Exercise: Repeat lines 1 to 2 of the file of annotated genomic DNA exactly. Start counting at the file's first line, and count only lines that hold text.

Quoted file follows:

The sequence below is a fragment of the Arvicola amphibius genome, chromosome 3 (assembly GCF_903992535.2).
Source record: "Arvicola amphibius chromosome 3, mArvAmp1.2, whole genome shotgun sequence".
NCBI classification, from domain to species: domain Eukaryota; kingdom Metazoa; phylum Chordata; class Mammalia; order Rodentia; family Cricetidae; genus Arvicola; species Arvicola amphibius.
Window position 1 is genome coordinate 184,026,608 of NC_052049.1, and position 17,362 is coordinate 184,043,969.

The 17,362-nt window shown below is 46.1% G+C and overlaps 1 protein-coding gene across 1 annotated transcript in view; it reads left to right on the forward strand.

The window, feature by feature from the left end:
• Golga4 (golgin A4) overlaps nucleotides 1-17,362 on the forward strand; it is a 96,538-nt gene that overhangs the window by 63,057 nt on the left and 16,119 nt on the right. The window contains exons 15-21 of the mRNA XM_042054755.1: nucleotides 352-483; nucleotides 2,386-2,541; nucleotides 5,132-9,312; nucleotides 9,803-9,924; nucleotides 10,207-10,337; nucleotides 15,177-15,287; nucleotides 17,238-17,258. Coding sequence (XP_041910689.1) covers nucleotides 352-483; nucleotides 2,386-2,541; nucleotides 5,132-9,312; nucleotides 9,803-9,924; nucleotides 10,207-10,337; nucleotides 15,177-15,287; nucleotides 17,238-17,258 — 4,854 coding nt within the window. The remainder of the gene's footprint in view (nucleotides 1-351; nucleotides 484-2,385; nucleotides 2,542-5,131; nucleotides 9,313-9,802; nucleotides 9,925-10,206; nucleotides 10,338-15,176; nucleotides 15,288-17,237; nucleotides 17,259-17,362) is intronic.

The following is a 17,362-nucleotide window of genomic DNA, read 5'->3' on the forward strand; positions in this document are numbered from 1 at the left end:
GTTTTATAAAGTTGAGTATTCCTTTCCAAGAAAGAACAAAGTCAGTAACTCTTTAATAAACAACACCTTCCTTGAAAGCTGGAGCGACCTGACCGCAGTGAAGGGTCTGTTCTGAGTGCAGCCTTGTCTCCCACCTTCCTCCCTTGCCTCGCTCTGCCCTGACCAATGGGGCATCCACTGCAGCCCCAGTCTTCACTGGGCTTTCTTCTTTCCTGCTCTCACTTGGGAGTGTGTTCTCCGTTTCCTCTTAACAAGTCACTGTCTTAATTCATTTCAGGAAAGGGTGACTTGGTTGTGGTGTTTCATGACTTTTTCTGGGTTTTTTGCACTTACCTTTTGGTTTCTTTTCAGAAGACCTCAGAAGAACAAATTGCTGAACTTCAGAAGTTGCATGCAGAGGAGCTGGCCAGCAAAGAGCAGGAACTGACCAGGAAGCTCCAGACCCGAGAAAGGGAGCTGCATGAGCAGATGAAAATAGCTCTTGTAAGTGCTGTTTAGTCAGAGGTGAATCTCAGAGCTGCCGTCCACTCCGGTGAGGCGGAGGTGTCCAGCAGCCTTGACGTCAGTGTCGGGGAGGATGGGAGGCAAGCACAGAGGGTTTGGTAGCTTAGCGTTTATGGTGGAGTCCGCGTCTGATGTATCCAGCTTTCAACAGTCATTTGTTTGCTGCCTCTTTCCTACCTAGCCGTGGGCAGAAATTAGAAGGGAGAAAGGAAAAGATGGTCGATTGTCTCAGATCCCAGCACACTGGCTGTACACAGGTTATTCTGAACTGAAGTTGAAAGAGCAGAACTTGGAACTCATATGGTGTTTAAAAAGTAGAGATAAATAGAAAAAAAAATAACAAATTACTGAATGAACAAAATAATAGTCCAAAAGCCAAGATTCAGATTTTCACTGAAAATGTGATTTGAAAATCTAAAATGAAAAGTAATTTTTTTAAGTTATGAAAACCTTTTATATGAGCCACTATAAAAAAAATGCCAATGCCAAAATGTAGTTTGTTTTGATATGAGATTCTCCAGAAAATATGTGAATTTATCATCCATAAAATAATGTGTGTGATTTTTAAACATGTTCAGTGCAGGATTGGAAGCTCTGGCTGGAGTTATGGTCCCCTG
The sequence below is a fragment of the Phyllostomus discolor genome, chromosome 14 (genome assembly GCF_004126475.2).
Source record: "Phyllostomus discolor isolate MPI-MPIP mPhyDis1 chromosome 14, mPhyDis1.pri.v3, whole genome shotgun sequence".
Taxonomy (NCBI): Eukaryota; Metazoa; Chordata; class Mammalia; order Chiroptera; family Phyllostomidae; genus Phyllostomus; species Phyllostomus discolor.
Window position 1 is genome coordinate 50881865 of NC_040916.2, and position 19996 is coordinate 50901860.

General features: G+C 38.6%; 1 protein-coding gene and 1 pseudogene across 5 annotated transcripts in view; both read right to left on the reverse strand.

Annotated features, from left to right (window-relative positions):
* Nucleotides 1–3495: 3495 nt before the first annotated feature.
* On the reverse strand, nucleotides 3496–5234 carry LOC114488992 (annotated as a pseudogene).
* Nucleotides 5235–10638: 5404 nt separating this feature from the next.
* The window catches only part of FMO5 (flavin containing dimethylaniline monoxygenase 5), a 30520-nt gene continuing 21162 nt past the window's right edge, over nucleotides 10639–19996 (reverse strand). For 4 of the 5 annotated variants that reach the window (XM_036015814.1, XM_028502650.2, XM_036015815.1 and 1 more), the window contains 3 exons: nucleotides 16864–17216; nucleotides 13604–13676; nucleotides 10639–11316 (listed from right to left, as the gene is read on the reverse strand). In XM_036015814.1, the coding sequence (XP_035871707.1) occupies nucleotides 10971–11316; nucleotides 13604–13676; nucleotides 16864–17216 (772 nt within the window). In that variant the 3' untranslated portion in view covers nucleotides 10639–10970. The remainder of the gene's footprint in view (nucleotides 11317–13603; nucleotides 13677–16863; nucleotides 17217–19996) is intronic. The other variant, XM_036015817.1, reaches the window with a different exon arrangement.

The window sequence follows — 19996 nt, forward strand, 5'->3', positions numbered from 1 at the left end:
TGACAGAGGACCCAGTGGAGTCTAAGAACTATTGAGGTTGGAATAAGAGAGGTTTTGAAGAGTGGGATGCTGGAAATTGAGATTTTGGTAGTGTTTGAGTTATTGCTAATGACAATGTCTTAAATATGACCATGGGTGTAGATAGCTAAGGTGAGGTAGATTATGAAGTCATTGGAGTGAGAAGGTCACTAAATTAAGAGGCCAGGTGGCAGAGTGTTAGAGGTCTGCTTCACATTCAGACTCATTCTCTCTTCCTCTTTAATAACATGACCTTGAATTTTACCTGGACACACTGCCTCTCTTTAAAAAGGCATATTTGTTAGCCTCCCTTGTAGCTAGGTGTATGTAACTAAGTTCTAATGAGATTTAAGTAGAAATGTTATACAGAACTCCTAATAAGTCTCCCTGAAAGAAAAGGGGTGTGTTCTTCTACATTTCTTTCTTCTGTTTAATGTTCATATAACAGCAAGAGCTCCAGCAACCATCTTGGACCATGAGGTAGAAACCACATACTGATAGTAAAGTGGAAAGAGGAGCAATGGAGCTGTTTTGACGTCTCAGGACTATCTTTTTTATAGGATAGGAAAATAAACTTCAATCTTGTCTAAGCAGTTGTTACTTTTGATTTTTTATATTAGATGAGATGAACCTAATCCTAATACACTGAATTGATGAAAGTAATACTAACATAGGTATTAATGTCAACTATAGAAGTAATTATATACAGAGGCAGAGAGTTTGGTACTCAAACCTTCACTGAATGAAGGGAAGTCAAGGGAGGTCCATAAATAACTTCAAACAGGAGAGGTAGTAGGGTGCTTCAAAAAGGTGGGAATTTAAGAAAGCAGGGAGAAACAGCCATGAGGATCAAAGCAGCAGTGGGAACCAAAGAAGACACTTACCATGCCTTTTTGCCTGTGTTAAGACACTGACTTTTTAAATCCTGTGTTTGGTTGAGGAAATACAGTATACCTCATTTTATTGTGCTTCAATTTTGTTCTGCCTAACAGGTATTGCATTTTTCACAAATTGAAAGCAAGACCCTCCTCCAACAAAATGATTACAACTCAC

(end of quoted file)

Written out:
The sequence below is a fragment of the Arvicola amphibius genome, chromosome 3 (assembly GCF_903992535.2).
Source record: "Arvicola amphibius chromosome 3, mArvAmp1.2, whole genome shotgun sequence".